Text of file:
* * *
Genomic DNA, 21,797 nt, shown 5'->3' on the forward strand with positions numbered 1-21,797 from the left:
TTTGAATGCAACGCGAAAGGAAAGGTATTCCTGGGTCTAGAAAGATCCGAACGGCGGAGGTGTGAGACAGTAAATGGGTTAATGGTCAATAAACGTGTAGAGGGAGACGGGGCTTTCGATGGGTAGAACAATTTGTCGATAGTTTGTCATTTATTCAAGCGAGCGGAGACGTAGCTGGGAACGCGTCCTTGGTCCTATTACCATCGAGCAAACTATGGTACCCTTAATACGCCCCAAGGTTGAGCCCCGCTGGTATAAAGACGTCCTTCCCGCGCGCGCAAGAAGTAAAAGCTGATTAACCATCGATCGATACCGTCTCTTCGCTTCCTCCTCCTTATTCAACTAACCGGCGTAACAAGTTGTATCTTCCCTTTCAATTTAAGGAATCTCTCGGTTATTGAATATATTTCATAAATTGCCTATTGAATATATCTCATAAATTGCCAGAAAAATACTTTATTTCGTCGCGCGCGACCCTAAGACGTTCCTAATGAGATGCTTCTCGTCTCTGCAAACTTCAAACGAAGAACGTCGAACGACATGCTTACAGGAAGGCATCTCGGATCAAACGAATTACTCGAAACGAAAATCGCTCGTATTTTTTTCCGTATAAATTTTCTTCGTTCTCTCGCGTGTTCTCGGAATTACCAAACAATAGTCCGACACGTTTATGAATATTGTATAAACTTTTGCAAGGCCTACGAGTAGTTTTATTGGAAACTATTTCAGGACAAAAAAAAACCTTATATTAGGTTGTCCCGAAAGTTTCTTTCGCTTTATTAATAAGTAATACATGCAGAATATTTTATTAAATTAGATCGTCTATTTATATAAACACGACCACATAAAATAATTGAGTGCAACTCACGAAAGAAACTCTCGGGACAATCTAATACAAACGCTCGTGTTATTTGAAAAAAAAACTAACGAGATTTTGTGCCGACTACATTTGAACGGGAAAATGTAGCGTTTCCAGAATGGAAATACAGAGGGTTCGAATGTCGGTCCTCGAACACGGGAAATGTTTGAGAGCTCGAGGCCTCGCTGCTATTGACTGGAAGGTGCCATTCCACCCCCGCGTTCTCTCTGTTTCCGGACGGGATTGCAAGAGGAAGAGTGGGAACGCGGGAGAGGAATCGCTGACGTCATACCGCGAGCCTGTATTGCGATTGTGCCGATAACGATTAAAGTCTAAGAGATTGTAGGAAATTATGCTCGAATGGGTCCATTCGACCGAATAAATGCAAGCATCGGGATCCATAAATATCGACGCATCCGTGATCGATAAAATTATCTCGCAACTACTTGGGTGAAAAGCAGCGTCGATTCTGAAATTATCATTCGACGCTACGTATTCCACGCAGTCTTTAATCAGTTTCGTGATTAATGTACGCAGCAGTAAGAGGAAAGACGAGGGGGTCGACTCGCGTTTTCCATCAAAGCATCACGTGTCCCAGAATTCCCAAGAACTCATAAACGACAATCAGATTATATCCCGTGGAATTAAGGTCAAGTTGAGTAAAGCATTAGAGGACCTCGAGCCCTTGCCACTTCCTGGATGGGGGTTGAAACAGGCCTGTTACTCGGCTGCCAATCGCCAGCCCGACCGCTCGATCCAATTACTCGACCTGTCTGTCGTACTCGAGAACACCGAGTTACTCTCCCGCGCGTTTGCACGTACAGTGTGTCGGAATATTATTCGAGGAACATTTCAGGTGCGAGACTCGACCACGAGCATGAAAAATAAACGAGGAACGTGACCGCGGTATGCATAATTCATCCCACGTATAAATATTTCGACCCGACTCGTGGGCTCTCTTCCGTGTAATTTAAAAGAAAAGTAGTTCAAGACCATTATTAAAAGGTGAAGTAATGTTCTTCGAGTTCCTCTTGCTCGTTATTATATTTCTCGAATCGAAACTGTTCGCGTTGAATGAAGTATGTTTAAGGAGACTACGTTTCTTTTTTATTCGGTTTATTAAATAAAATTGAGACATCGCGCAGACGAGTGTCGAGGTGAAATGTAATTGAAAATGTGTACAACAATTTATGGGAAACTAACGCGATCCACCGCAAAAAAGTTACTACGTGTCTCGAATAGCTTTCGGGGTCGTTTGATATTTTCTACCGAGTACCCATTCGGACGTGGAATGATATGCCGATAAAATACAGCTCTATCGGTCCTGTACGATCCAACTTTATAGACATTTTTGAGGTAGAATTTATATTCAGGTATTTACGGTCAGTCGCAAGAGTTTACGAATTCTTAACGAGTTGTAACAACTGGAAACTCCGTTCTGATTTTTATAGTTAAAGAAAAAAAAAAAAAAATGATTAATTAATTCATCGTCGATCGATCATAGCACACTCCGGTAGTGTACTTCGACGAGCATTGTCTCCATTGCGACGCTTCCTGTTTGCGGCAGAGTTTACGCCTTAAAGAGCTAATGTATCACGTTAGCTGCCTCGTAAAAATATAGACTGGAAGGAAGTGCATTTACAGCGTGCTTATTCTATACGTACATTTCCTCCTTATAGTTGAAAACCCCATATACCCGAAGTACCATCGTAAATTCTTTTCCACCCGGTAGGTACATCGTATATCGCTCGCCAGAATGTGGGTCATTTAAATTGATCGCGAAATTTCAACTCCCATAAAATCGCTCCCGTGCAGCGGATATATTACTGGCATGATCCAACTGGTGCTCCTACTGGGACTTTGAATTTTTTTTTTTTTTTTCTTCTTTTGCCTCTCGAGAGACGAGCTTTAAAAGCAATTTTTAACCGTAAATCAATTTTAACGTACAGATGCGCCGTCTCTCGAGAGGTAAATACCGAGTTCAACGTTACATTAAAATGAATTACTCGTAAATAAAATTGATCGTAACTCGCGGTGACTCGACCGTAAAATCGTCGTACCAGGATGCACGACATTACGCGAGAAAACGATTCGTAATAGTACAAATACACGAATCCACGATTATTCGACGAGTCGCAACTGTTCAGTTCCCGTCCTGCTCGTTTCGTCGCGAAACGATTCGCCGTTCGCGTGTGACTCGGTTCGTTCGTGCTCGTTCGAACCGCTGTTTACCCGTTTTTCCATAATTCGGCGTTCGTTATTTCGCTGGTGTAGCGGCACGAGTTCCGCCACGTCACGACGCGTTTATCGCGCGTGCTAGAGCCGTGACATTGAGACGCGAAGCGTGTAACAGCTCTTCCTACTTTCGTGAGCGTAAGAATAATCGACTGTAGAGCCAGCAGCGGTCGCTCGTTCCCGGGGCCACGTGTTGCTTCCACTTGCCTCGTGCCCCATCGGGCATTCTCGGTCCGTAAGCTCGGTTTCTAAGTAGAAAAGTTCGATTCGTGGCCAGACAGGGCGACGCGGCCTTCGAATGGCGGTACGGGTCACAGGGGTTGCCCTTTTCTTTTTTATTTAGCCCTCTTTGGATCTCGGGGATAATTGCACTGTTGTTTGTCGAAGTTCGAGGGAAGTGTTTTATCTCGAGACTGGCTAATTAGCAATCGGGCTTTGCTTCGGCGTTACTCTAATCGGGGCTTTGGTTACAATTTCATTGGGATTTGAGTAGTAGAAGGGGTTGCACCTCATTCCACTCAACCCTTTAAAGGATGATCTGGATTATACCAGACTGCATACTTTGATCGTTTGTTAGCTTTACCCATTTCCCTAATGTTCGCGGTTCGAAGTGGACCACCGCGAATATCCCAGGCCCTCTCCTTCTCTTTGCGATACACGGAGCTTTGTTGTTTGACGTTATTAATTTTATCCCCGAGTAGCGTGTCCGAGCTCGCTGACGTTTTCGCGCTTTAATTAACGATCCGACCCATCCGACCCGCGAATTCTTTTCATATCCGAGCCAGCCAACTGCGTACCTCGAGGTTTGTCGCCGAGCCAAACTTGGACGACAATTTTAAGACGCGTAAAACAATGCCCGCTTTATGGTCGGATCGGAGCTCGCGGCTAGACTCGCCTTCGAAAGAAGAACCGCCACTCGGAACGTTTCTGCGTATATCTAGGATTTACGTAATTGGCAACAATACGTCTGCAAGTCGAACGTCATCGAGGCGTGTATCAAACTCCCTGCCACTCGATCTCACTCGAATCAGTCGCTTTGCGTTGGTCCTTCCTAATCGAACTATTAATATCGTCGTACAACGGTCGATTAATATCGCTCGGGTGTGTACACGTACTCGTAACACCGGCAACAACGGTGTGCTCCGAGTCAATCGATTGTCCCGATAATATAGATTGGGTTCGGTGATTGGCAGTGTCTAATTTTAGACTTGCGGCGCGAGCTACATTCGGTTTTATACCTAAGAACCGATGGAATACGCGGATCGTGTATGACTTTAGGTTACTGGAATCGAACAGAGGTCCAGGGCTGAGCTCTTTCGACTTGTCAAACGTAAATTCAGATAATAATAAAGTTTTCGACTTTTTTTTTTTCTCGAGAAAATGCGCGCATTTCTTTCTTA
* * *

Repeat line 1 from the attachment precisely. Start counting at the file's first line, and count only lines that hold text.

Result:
Genomic DNA, 21,797 nt, shown 5'->3' on the forward strand with positions numbered 1-21,797 from the left: